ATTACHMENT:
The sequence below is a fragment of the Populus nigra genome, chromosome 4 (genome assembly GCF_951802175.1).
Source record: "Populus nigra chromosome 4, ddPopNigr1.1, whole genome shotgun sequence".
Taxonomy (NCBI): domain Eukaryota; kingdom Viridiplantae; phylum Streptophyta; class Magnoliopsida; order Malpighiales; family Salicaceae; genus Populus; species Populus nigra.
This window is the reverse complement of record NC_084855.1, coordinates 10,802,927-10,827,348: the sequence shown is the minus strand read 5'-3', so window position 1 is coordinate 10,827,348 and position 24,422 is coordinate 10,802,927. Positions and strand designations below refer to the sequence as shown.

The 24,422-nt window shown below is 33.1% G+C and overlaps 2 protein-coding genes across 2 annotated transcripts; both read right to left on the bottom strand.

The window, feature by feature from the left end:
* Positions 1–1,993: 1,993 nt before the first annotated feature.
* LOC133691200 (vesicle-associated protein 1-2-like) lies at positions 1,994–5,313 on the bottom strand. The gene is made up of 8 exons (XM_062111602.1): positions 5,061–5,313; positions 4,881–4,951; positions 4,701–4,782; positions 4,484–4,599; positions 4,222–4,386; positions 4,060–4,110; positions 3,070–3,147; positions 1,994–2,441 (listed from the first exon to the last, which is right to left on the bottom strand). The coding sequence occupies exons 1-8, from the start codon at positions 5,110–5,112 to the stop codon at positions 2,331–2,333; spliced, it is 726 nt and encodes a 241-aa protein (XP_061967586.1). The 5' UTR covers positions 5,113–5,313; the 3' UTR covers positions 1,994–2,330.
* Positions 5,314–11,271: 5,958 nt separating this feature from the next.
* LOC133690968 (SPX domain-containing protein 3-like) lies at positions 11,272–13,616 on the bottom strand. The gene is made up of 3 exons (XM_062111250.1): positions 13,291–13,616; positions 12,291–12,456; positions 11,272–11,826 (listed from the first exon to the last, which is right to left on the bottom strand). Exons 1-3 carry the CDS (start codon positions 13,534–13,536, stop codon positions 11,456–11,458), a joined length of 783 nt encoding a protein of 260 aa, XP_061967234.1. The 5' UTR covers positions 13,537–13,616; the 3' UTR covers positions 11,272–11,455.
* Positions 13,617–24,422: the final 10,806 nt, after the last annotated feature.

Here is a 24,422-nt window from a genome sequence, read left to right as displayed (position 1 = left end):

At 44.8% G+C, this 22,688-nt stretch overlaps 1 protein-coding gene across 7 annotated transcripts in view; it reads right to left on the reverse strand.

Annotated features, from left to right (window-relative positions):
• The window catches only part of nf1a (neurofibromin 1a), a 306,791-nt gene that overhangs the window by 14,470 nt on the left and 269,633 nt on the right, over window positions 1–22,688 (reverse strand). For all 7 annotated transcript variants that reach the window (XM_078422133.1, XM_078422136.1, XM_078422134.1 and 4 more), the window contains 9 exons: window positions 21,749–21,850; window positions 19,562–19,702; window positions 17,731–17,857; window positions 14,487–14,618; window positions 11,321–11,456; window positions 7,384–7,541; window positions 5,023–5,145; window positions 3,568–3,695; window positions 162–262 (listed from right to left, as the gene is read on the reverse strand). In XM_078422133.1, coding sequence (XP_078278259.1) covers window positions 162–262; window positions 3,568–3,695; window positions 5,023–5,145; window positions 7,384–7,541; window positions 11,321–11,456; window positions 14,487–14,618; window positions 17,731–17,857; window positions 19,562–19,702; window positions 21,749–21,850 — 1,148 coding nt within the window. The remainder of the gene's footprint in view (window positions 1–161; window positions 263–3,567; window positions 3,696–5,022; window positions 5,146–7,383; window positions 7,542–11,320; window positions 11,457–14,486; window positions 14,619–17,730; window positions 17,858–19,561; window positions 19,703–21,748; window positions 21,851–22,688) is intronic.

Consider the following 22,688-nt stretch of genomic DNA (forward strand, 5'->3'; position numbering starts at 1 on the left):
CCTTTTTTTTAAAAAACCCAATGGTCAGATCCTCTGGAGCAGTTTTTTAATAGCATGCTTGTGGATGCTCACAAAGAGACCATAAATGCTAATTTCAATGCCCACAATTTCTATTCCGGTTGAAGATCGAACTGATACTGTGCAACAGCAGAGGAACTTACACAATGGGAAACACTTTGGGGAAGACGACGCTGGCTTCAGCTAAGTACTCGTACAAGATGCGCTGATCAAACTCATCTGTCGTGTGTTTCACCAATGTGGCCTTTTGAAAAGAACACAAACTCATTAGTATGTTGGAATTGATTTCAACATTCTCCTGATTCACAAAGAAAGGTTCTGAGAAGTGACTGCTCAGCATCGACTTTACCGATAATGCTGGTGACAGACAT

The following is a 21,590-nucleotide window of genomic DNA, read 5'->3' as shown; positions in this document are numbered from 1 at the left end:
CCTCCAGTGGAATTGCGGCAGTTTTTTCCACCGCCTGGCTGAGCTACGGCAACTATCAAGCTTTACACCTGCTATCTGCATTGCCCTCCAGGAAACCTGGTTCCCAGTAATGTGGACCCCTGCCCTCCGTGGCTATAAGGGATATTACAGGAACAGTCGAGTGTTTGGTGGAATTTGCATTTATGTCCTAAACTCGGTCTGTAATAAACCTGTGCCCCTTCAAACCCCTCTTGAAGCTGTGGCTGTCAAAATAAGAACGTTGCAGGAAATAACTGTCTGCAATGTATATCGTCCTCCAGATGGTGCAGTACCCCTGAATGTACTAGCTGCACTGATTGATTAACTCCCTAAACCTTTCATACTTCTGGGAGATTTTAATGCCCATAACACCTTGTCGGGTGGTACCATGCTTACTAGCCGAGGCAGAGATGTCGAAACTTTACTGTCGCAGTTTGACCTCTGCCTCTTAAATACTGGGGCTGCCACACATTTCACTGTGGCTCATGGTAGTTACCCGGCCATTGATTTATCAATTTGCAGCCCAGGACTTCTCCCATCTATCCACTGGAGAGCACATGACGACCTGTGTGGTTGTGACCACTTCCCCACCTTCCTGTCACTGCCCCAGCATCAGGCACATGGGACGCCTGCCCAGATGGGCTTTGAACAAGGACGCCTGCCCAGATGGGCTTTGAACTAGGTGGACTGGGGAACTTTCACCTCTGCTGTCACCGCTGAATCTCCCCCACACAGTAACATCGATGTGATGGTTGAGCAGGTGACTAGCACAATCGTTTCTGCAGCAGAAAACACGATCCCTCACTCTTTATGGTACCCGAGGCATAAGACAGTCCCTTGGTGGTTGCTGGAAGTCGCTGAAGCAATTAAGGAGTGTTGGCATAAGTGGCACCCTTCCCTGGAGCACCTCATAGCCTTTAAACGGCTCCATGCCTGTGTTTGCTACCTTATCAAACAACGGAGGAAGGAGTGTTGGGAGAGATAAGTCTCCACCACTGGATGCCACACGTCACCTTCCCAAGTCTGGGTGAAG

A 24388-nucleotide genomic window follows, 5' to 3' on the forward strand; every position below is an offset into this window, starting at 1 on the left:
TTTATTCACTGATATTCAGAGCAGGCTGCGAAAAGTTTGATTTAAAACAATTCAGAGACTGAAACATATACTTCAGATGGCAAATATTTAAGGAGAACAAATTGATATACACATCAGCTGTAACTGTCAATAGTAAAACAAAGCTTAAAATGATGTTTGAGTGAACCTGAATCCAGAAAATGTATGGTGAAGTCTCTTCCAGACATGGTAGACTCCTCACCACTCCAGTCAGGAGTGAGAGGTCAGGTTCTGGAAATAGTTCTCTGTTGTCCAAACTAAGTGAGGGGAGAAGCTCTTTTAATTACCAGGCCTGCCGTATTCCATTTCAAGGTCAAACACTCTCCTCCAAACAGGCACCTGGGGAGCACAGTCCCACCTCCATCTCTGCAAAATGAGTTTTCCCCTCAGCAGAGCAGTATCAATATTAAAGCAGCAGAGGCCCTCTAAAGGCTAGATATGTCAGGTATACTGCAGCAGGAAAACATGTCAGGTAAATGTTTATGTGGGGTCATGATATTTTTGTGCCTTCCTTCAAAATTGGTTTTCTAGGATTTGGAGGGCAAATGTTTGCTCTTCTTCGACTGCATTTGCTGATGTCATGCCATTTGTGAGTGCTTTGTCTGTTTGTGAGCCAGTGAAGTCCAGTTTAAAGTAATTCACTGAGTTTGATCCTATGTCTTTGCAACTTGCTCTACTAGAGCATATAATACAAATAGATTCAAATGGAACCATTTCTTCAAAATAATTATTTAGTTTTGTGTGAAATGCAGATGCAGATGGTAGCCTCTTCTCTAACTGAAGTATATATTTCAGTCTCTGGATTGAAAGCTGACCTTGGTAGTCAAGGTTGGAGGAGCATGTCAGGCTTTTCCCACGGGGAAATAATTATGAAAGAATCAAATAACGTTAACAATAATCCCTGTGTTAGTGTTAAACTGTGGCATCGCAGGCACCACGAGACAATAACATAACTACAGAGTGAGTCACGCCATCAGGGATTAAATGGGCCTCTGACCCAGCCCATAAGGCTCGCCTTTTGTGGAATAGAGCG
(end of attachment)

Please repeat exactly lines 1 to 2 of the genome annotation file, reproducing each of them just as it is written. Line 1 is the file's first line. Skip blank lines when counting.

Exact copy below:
The sequence below is a fragment of the Populus nigra genome, chromosome 4 (genome assembly GCF_951802175.1).
Source record: "Populus nigra chromosome 4, ddPopNigr1.1, whole genome shotgun sequence".